- Characteristic scars of the lids and cornea and their sequelae such as entropion and trichiasis these two sequelae of scarring of the lids further aggravate the process of irritation and opacification of the cornea and result in total blindness.
Trachoma infection may also occur as an acute ophthalmic infection in neonates or Ophthalmia neonatorum (newborn conjunctivitis) this type is a one of the venereal diseases and occurs as secondary eye infection in a newborn child, found to have an eye infection as a result of transmission occurring in the mothers birth canal. Neonates therefore should have immediate application of tetracycline 1% eye ointment in each eye at birth, as a prophylactic measure against this type of Chlamydia trachomatis infection.
- The treatment of choice in Trachoma is the use of Systemic therapy with a single dose of 20mg/kg of Azithromycin
- Use of topical antibiotics such as tetracyclines and erythromycin is very effective in treatment of Trachoma if and only if the patient can comply with treatment. The topical antibiotics are applied 2 times in a day for 5 consecutive days this is done every month for a period of 6 months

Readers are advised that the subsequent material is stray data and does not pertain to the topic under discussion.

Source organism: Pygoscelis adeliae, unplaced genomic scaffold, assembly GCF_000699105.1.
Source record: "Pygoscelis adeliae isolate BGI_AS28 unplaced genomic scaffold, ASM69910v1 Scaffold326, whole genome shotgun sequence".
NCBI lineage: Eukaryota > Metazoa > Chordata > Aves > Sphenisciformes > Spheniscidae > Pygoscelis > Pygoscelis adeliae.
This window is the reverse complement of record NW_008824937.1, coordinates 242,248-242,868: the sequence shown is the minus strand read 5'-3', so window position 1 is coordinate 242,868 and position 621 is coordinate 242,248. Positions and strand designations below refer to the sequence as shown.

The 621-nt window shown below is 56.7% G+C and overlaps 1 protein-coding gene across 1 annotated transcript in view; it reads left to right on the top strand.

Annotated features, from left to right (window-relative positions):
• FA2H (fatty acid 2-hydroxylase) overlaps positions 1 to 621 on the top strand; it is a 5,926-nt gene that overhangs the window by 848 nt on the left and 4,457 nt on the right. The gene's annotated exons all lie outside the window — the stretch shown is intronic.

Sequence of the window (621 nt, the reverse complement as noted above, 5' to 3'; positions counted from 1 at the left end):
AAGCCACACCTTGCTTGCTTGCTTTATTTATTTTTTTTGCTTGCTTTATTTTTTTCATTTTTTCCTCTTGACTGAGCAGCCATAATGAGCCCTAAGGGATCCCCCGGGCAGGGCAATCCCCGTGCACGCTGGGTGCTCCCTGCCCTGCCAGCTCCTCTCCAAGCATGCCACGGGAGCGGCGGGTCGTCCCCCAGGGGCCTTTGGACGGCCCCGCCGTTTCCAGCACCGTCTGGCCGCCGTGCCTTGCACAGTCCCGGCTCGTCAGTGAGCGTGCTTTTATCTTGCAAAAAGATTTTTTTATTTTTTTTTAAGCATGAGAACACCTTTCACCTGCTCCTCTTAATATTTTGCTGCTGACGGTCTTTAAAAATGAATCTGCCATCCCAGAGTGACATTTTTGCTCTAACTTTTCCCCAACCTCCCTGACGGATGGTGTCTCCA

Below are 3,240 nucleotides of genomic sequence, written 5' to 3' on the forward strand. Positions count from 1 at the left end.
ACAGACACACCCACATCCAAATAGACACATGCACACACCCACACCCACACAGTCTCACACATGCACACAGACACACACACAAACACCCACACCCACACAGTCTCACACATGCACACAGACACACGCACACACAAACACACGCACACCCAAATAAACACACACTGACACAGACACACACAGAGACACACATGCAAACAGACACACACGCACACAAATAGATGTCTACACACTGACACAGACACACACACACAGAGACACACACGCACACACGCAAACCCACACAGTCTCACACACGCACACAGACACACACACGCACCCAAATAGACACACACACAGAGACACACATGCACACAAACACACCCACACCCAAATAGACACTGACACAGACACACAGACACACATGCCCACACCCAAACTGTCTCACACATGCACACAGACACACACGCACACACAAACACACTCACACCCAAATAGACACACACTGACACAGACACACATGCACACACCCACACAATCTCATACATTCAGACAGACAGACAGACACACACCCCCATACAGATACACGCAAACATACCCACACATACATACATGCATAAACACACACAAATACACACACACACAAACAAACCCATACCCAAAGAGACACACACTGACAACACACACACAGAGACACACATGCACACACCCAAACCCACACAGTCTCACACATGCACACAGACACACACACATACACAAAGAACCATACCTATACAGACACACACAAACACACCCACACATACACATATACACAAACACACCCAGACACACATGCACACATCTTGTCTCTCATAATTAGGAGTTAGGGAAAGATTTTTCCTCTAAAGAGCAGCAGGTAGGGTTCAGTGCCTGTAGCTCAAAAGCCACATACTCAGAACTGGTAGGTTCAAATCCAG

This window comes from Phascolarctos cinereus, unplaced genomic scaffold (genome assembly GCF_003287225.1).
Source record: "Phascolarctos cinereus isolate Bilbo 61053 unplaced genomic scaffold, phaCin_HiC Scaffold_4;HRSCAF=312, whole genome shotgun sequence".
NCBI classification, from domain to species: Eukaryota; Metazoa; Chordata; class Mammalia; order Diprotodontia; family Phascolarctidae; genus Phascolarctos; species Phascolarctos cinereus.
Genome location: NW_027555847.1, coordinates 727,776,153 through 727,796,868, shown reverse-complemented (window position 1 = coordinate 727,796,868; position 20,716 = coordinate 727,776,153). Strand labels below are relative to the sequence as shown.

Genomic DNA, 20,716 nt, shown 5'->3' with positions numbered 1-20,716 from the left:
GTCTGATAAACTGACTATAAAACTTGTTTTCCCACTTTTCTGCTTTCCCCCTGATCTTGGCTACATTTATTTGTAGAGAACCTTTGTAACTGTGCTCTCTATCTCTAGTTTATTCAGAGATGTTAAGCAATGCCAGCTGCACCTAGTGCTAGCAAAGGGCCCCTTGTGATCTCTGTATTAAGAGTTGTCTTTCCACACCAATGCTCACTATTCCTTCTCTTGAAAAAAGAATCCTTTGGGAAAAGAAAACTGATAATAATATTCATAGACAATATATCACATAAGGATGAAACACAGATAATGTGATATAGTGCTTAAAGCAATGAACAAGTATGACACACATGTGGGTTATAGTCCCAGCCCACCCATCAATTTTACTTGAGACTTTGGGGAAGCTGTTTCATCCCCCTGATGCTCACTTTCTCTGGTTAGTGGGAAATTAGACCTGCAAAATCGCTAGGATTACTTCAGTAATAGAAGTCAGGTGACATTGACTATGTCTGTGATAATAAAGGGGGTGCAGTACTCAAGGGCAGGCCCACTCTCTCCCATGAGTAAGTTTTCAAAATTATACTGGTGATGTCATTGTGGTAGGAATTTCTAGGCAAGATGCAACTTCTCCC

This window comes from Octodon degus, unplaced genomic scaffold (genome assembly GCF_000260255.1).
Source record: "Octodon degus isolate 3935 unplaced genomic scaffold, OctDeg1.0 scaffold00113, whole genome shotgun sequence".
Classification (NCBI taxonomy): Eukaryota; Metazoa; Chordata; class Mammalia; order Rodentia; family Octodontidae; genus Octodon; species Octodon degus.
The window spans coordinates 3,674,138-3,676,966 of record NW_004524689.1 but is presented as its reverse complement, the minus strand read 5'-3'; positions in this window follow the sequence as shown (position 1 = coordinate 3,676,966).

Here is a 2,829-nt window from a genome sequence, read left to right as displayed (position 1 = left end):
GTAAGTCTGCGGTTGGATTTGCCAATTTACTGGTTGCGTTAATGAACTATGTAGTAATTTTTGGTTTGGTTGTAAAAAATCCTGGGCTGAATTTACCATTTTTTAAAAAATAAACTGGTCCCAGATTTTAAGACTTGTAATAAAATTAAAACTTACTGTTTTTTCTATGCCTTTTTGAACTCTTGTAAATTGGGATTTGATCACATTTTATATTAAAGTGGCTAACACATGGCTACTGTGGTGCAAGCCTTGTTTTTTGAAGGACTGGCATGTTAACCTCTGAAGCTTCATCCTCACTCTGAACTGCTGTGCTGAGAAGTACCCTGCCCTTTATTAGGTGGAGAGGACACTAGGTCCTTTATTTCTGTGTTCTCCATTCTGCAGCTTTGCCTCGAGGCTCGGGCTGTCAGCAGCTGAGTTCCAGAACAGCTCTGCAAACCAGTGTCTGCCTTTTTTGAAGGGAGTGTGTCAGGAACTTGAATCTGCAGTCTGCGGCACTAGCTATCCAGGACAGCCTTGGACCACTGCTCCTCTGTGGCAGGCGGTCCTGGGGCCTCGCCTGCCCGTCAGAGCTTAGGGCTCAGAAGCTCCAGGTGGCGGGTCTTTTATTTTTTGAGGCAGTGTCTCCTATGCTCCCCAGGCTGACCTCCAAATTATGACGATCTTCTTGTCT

- If there is complication such as Entropion and trichiasis, then surgical correction is needed to prevent opacification of the cornea or for eyelid reconstruction
- Prevention of the disease to avoid reinfection
Treatment guideline for Trachoma is done using the WHO safe strategy for Trachoma (WHO S.A.F.E approach): Surgery, Antibiotics, Facial cleanliness and Environmental improvement. Do not give these systemic antibiotics to women during pregnancy. If you need to treat women of child-bearing age then erythromycin 500 mg twice a day is a safe alternative. Doxycycline and tetracycline should not be given to children under the age of 7 years.
- Mass treatment using of children using Topical Tetracyclines in communities where Trachoma prevalence is 20% or more
- Provision of good clean water
- Improved sanitation to prevent flies
Prevention of Trachoma is reflected in the World Health Organization – WHO SAFE approach
to trachoma which includes: Surgery, Antibiotics, Facial cleanliness, and Environmental improvement. WHO aims to eradicate Trachoma by year 2020.
- Blindness: this may occur many years after infection with Chlamydia trachomatis
- Entropion: in-folding of the eyelids
- Trichiasis: in-folding of eyelashes
Trachoma is not a very infectious disease as the complications occur due to secondary bacterial infections that aggravate the disease and facilitate transmission which is by contact with infected material.
Dr. Brown is the founder of Jotscroll, he is a Medical Doctor, Entrepreneur, and author. Dr. Razi Brown holds a medical degree from the University of San Diego. He has invested in many startups and is currently working on his fifth book to be published in the upcoming year.